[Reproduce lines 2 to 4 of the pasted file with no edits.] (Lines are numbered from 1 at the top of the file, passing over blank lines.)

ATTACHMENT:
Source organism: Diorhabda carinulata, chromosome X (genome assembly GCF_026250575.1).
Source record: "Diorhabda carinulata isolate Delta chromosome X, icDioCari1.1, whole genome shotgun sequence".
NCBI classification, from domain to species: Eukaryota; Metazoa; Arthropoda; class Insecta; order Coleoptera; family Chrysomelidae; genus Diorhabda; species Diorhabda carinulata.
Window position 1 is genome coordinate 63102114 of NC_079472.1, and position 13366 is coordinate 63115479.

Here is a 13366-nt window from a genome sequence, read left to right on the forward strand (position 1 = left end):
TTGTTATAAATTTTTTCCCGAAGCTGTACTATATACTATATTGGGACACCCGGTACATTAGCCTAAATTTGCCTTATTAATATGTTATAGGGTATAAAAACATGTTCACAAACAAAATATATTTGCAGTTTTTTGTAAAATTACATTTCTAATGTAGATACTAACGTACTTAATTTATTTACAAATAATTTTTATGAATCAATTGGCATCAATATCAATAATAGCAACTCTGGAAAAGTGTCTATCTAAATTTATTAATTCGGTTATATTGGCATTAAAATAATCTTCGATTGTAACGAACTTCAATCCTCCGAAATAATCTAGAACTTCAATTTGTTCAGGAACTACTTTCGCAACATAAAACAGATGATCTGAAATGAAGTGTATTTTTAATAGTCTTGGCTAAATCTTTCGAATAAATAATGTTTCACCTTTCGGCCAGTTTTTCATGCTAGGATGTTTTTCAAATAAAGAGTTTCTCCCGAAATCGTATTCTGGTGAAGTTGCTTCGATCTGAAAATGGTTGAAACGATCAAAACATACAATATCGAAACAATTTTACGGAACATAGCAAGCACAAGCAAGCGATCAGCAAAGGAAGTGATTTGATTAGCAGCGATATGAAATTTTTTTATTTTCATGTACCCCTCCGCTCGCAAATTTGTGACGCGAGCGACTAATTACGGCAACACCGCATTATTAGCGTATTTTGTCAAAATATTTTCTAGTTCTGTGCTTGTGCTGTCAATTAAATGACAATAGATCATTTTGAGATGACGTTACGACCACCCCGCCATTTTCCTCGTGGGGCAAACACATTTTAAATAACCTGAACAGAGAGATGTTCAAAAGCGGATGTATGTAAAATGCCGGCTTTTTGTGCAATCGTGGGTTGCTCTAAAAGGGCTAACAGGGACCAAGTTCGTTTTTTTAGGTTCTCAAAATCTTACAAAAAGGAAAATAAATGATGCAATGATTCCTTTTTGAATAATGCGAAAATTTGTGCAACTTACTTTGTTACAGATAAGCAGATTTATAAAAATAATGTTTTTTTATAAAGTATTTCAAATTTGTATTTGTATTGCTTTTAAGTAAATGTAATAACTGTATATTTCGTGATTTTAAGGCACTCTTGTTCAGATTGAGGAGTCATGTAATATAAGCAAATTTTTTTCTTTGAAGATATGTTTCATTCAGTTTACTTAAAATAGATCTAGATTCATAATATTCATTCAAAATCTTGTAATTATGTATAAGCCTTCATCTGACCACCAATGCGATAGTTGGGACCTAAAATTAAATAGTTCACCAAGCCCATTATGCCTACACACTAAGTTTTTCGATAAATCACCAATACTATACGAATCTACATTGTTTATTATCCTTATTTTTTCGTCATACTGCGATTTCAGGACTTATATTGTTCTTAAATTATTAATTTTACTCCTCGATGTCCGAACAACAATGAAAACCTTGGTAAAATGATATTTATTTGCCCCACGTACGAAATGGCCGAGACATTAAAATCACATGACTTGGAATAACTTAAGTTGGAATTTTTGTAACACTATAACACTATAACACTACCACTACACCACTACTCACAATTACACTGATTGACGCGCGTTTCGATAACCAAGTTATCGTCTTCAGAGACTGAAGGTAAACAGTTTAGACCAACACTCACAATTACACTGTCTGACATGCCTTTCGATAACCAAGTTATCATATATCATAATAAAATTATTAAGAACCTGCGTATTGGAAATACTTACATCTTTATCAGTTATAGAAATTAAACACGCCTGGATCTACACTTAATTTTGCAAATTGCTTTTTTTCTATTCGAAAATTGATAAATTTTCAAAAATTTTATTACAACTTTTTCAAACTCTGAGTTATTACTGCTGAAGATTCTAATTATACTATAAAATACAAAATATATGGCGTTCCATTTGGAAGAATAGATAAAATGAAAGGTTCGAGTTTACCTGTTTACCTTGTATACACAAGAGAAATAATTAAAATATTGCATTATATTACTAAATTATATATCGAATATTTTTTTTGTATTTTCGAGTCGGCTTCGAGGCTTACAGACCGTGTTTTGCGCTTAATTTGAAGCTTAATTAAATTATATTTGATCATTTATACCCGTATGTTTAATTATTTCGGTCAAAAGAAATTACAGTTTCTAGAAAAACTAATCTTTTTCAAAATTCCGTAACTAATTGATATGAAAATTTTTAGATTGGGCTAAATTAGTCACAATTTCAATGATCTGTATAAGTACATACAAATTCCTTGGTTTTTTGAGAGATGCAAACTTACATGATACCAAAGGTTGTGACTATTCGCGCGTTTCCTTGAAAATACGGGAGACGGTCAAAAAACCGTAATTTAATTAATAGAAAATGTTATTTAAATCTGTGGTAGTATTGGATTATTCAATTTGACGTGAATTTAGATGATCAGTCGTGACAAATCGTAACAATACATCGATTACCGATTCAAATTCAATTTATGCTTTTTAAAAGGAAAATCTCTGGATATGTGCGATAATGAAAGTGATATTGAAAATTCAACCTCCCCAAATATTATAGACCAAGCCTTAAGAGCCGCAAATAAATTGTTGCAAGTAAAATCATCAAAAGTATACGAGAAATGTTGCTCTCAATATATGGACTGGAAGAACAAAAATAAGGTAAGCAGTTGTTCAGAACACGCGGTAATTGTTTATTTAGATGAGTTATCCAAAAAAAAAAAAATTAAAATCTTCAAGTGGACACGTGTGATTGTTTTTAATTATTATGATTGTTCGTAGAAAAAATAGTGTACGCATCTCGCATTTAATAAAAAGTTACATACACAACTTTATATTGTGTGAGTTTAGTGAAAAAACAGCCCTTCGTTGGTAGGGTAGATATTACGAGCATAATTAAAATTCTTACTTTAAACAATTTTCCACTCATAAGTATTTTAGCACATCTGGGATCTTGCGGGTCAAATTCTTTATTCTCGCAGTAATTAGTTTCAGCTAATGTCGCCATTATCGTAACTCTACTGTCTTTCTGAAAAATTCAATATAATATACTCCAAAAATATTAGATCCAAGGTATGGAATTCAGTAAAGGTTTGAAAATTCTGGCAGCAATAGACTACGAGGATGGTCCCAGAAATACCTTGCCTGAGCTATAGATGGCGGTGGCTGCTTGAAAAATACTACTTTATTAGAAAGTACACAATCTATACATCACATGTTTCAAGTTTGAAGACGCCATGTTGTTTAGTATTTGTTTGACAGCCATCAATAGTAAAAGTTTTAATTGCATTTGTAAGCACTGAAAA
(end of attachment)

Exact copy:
Source record: "Diorhabda carinulata isolate Delta chromosome X, icDioCari1.1, whole genome shotgun sequence".
NCBI classification, from domain to species: Eukaryota; Metazoa; Arthropoda; class Insecta; order Coleoptera; family Chrysomelidae; genus Diorhabda; species Diorhabda carinulata.
Window position 1 is genome coordinate 63102114 of NC_079472.1, and position 13366 is coordinate 63115479.